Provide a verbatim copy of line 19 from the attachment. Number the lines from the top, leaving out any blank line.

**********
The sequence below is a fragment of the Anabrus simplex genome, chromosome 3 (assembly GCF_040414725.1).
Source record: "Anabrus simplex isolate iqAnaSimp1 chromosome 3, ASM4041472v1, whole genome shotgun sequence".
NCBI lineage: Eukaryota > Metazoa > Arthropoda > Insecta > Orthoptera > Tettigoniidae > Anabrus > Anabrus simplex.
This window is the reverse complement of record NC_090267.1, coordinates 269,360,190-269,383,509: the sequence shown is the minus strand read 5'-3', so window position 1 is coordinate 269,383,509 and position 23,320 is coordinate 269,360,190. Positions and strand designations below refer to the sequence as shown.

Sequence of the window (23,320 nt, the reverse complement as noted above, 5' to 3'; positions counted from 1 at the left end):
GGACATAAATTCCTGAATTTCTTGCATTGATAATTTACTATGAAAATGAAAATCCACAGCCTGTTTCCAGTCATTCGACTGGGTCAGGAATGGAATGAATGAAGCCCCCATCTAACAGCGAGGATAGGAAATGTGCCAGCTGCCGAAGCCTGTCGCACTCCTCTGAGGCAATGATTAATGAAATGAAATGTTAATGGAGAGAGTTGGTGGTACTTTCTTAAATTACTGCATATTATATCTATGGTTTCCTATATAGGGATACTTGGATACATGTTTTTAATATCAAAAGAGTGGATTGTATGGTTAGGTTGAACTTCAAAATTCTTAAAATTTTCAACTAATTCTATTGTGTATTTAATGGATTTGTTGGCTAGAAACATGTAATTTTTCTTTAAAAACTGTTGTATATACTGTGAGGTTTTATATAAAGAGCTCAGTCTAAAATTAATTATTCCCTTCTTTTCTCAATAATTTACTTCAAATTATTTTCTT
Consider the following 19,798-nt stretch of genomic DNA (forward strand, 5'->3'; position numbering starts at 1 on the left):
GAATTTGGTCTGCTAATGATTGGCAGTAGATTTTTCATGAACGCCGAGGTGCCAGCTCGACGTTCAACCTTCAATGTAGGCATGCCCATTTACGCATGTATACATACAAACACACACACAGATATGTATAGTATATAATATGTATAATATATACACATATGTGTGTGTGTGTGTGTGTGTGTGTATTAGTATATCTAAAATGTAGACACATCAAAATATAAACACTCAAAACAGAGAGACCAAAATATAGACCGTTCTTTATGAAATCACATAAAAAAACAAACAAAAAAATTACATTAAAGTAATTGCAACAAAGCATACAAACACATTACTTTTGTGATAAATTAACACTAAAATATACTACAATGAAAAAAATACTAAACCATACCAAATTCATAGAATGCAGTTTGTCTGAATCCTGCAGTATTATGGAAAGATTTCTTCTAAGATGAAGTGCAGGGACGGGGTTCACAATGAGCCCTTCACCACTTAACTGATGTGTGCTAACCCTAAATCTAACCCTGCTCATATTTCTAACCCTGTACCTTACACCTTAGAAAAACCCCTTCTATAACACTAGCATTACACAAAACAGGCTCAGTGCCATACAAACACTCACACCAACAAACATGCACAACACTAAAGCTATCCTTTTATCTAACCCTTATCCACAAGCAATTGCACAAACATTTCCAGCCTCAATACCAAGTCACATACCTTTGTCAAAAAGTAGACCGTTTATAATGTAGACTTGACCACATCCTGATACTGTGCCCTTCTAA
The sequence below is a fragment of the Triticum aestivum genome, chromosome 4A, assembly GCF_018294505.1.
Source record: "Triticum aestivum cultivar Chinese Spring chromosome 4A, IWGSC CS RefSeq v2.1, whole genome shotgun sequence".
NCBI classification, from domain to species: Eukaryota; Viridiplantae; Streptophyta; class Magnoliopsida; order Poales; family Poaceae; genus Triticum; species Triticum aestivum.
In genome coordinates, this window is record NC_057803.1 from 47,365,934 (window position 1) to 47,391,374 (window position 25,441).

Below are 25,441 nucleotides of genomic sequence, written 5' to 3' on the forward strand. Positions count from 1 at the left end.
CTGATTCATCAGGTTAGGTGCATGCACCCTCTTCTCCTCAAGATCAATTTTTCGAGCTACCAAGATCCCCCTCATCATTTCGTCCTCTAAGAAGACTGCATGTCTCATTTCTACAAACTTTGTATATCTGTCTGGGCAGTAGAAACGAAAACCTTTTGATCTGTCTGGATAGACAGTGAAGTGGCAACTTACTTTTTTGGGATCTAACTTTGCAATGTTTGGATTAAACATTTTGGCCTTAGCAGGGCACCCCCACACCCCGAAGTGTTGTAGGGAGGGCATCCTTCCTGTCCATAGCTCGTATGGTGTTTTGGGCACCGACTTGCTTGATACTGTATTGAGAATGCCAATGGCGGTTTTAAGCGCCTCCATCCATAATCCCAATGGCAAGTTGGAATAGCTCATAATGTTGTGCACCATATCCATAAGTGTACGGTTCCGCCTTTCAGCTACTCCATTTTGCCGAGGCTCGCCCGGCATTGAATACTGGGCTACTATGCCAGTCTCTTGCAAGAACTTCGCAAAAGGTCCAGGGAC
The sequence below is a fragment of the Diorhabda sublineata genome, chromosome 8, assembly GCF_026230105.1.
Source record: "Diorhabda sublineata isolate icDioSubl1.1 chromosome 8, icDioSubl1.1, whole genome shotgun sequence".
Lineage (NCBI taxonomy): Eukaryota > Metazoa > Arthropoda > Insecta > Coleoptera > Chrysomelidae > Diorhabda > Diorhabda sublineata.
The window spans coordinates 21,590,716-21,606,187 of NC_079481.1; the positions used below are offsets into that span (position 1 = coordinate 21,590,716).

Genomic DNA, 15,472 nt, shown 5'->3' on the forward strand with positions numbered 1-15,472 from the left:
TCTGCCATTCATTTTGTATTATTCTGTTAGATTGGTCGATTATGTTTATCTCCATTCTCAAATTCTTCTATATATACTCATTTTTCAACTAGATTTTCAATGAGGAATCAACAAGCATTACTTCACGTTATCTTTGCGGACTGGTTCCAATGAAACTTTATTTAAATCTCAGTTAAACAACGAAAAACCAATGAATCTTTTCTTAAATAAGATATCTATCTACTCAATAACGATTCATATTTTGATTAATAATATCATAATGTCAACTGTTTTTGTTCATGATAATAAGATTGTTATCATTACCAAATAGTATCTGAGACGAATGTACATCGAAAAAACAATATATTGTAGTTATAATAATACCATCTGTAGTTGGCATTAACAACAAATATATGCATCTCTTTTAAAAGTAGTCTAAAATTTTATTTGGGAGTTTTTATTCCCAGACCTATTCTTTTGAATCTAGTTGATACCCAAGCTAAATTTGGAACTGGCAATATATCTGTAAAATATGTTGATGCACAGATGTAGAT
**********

Genomic DNA, 15,472 nt, shown 5'->3' on the forward strand with positions numbered 1-15,472 from the left: